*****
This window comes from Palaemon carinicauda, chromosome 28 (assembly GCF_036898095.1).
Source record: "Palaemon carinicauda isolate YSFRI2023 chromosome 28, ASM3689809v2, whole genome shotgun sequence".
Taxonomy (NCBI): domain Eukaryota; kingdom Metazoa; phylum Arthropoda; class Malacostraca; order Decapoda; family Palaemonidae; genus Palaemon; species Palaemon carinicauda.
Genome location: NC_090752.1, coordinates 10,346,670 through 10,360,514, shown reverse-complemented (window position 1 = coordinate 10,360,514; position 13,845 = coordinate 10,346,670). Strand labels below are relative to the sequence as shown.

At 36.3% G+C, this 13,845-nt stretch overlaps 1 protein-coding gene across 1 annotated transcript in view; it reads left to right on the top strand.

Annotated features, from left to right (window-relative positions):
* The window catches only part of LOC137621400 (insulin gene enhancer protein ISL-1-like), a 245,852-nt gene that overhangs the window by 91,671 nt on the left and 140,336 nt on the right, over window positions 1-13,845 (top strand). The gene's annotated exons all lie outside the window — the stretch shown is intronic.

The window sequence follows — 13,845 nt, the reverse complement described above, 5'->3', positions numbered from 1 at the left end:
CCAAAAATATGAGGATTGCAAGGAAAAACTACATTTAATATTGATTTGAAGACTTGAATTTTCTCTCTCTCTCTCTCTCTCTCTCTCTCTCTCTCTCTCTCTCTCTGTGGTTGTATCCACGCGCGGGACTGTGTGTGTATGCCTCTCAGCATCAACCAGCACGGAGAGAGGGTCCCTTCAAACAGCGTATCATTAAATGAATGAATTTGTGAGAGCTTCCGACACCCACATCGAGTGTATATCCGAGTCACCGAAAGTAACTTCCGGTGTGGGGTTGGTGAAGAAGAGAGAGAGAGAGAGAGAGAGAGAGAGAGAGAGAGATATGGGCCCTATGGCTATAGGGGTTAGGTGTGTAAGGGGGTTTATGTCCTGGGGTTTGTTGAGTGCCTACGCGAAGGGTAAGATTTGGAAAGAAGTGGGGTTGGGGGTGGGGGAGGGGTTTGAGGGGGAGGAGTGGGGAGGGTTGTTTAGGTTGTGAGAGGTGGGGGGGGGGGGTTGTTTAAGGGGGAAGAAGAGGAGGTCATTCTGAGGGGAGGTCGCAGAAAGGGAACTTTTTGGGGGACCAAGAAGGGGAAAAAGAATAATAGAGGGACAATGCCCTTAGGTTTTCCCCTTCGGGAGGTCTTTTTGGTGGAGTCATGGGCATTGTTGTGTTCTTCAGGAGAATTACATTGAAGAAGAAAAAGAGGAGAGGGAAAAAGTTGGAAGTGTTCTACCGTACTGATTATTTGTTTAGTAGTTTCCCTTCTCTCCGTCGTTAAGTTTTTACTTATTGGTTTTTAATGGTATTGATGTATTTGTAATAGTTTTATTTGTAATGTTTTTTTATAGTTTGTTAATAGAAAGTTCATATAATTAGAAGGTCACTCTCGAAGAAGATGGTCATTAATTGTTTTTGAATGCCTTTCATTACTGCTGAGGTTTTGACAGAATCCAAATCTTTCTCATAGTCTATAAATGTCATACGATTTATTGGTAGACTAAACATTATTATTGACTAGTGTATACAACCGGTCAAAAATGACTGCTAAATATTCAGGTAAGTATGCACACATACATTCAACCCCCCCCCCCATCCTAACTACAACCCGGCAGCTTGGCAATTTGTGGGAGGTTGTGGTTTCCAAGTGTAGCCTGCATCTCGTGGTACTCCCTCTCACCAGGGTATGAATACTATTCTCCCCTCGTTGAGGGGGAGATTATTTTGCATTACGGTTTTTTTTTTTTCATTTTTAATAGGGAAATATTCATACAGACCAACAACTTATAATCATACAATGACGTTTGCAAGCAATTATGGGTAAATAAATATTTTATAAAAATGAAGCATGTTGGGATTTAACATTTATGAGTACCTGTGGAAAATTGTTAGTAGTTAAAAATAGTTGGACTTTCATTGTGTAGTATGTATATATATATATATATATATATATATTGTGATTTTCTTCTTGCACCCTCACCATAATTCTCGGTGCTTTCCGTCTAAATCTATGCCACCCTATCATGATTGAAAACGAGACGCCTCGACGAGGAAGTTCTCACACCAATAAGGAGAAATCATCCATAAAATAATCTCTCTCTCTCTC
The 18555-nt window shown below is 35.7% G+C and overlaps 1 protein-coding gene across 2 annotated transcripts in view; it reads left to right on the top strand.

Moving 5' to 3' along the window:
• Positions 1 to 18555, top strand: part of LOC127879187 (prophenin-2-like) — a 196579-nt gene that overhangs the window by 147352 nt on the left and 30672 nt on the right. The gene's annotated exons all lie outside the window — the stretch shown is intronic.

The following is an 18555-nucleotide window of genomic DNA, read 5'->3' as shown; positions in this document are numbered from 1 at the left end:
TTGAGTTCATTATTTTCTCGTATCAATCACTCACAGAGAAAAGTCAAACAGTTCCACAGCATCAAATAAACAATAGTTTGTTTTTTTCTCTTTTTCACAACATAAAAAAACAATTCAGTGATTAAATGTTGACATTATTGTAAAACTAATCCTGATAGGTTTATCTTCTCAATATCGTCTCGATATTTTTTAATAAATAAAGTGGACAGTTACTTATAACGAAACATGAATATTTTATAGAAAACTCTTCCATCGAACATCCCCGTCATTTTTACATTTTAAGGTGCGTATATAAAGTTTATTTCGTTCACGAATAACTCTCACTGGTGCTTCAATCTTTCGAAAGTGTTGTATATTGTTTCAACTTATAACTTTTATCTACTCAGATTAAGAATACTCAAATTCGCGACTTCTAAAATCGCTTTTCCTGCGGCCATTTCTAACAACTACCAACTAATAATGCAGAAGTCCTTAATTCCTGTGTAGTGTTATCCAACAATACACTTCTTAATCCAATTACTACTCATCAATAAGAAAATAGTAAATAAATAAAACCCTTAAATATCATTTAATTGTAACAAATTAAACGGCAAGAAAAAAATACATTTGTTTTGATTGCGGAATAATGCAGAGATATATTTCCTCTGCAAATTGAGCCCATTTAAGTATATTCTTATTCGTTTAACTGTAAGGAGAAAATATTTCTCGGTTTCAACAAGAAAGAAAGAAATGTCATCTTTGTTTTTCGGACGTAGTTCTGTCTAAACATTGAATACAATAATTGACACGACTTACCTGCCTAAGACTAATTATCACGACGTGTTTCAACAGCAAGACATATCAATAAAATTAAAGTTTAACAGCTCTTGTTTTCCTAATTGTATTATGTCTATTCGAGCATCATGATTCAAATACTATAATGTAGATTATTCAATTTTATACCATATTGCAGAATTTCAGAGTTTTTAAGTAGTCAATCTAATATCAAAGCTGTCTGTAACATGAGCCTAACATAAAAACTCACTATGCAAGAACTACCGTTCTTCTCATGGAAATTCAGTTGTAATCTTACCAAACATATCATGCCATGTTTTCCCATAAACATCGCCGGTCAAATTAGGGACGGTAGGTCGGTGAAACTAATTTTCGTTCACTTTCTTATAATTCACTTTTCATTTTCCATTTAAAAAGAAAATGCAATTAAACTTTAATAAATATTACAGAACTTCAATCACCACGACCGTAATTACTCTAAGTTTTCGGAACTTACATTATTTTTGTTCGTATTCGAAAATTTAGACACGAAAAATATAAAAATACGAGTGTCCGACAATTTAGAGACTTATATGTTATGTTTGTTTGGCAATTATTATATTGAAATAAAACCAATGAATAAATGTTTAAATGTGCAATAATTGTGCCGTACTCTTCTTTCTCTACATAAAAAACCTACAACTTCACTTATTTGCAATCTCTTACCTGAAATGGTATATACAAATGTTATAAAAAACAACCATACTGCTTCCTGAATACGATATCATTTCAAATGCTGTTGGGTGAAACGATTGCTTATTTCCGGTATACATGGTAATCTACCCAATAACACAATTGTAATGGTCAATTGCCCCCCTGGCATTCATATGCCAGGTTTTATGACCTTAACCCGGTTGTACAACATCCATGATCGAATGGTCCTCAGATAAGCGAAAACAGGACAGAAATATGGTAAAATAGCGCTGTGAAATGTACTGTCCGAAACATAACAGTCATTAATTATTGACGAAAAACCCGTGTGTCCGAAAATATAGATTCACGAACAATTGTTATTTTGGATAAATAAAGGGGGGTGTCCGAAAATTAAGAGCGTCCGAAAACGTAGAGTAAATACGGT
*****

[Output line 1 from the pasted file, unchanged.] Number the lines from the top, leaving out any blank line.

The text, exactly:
This window comes from Palaemon carinicauda, chromosome 28 (assembly GCF_036898095.1).